Sacramento, California – April 19, 2017 – The Senate Business, Professions and Economic Development Committee yesterday approved SB 579 a measure that corrects the problems created by the provisions in AB 1570 (Chang) [Ch. 258, Stat. 2016], Signed Memorabilia, while preserving consumer protection, on a unanimous vote of 9 Aye, 0 No. SB 579 is authored by Senator Galgiani and co-authored by a bi-partisan group of five Members of the California State Senate.
Last year, the California State Legislature approved and the governor signed into law AB 1570 (Chang) enacting new provisions in Section 1739.7 of the California Civil Code, effective January 1, 2017. The amendments were intended to rigorously govern the sale of “autographed” sports and entertainment memorabilia, by requiring dealers who advertise and sell any item bearing a signature to provide a certificate of authenticity to the purchaser. The new regulation also requires various onerous practices and procedures relating to record maintenance and disclosures of the identity of consignors of such “autographed” items, the latter of which raises privacy and confidentiality concerns. Violation of the statute includes severe civil penalties (up to 10 times actual damages, or more, plus legal fees and costs to a successful claimant).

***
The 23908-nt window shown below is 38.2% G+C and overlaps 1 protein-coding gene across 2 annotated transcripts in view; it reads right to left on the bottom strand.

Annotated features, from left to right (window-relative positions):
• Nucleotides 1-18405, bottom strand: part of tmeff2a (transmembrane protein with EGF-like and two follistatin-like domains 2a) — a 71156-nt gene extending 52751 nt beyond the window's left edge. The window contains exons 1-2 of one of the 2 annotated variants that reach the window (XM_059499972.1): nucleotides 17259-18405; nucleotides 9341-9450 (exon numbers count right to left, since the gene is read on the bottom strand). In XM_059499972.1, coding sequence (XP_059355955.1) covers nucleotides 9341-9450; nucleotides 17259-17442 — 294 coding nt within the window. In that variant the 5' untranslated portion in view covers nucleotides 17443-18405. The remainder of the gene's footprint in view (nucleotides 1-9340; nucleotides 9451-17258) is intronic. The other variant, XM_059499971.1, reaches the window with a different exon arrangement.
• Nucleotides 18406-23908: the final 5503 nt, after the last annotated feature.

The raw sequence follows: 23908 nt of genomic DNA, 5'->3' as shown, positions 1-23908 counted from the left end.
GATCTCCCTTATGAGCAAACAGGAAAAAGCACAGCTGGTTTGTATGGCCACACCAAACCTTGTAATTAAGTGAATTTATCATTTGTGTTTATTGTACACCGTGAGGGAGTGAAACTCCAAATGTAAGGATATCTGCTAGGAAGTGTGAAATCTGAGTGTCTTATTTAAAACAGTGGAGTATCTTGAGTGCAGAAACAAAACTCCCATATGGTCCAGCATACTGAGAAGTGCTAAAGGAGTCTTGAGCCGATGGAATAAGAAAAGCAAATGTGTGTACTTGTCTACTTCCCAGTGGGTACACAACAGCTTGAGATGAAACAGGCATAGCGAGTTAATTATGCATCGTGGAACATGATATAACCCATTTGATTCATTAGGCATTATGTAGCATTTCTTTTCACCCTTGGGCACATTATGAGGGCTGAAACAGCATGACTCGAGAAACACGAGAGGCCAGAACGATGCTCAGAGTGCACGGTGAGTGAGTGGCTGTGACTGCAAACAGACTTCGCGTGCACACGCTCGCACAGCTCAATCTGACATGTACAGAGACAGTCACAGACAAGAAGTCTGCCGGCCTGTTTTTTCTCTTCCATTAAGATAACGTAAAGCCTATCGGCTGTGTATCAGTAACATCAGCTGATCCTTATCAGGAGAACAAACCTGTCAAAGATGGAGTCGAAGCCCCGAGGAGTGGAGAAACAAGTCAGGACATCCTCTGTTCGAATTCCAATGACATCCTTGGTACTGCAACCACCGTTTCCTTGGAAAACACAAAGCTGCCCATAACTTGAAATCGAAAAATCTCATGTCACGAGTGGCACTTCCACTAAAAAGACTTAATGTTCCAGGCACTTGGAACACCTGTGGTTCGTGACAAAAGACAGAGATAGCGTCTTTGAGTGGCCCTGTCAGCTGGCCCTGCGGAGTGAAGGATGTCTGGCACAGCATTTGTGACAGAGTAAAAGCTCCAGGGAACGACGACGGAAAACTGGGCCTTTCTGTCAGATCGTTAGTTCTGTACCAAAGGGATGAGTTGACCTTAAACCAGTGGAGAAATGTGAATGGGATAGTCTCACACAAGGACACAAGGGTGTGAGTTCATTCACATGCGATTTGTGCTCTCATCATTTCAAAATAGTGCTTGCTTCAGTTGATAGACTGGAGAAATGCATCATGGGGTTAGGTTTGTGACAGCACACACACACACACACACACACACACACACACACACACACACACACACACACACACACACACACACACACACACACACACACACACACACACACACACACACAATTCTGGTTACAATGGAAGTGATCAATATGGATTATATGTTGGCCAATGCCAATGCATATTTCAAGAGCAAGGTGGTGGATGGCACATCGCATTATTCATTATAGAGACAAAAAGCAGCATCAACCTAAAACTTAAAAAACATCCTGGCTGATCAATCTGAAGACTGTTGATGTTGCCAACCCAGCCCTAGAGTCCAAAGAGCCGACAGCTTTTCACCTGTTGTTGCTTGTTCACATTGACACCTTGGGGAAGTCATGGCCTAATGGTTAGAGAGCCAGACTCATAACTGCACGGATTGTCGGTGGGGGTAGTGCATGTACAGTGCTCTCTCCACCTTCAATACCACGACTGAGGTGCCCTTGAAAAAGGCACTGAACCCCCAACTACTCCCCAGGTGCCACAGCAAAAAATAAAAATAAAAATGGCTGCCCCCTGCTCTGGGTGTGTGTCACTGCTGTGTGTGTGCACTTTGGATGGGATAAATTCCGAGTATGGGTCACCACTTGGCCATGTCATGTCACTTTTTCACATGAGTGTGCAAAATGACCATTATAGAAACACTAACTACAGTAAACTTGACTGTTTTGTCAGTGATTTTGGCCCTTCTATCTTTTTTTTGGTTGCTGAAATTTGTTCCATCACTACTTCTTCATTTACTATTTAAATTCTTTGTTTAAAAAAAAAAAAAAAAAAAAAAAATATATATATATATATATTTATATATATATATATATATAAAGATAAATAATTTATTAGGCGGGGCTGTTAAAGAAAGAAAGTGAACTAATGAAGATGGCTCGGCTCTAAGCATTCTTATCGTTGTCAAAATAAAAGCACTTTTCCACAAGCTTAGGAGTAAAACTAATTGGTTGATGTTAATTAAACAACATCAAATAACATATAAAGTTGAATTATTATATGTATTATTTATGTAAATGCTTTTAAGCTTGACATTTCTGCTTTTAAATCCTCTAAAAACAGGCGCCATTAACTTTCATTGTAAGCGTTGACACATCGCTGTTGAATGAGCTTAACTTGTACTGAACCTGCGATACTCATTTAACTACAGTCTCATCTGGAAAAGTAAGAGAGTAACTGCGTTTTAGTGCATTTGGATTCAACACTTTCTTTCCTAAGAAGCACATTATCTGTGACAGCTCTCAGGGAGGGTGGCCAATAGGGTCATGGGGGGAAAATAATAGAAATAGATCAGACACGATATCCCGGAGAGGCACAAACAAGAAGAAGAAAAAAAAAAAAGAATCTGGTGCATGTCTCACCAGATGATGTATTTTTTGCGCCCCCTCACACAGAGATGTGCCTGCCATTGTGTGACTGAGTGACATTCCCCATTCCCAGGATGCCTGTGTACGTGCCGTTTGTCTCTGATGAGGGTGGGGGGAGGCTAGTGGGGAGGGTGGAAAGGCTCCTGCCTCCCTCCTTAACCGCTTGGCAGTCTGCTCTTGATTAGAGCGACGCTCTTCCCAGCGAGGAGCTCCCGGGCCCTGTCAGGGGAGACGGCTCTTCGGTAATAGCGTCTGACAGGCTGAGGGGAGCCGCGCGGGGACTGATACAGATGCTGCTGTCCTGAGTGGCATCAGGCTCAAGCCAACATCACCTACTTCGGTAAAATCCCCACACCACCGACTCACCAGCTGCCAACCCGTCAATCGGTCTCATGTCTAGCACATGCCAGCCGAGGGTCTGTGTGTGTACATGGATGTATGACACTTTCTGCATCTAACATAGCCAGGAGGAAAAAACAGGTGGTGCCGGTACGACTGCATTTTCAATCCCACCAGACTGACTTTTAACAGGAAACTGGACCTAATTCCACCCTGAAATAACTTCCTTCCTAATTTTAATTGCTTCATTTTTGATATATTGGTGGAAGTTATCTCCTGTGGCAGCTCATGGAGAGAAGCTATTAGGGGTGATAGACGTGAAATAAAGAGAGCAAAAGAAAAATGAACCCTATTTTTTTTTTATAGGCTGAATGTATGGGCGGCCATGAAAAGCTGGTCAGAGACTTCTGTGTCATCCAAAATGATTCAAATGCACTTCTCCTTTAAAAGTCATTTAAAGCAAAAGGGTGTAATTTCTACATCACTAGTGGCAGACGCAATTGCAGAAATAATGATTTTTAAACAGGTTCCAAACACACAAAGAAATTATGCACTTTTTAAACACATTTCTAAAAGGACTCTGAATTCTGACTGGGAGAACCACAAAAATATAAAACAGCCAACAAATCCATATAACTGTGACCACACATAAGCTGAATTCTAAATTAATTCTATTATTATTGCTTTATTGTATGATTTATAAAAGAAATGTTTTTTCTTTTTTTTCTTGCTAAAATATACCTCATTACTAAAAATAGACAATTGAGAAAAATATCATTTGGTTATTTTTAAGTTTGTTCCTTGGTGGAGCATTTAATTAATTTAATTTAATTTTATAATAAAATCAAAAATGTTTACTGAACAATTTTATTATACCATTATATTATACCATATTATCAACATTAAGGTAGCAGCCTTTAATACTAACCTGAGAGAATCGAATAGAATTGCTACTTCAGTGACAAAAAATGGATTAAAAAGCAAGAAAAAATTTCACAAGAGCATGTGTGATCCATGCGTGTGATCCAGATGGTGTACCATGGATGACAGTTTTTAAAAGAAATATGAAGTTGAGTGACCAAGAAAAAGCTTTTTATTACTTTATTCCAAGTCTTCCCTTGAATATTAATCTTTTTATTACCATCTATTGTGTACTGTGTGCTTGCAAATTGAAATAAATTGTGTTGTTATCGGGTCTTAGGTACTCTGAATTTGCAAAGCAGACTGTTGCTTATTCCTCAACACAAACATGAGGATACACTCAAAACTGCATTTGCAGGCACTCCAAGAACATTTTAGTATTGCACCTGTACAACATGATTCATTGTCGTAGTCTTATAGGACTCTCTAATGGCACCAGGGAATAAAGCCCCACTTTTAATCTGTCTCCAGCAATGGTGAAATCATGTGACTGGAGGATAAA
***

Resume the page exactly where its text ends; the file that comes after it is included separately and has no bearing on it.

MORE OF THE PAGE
The language of the new law severely impacts entities that are not, or are only minimally, engaged in the sale of sports and entertainment memorabilia and that were and are not the intended focus of the statute, thereby unintentionally hindering commercial activity in the state of California.
SB 579 corrects this recently-enacted statute by:
• Revising the definitions of “Collectibles” so as to more clearly target “Sports and Entertainment” Memorabilia;
• Revising the definition of “Dealer” to exclude an auction company or auctioneer already governed by existing law, the Auctioneer and Auction Companies Act;
• Clarifying certain provisions in recognition of federal precedent on the unconstitutionality of state statutes regulating out-of-state sales (see Sam Francis Found. v. Christie’s, Inc., 784 F.3d 1230 (9th Cir. 2015));
• Striking the requirement that dealers of autographed memorabilia disclose consignors’ identity, in favor of a requirement that dealers maintain records of such data for 7 years and make such a disclosure if mandated by subpoena or court order.
SB 579 preserves provisions in existing law, including the protections afforded consumers in the penal, commercial and civil codes. This bill would declare that it is to take effect immediately as an urgency statute.
The measure now goes to the Senate Judiciary Committee. For more, visit: http://www.michaans.com
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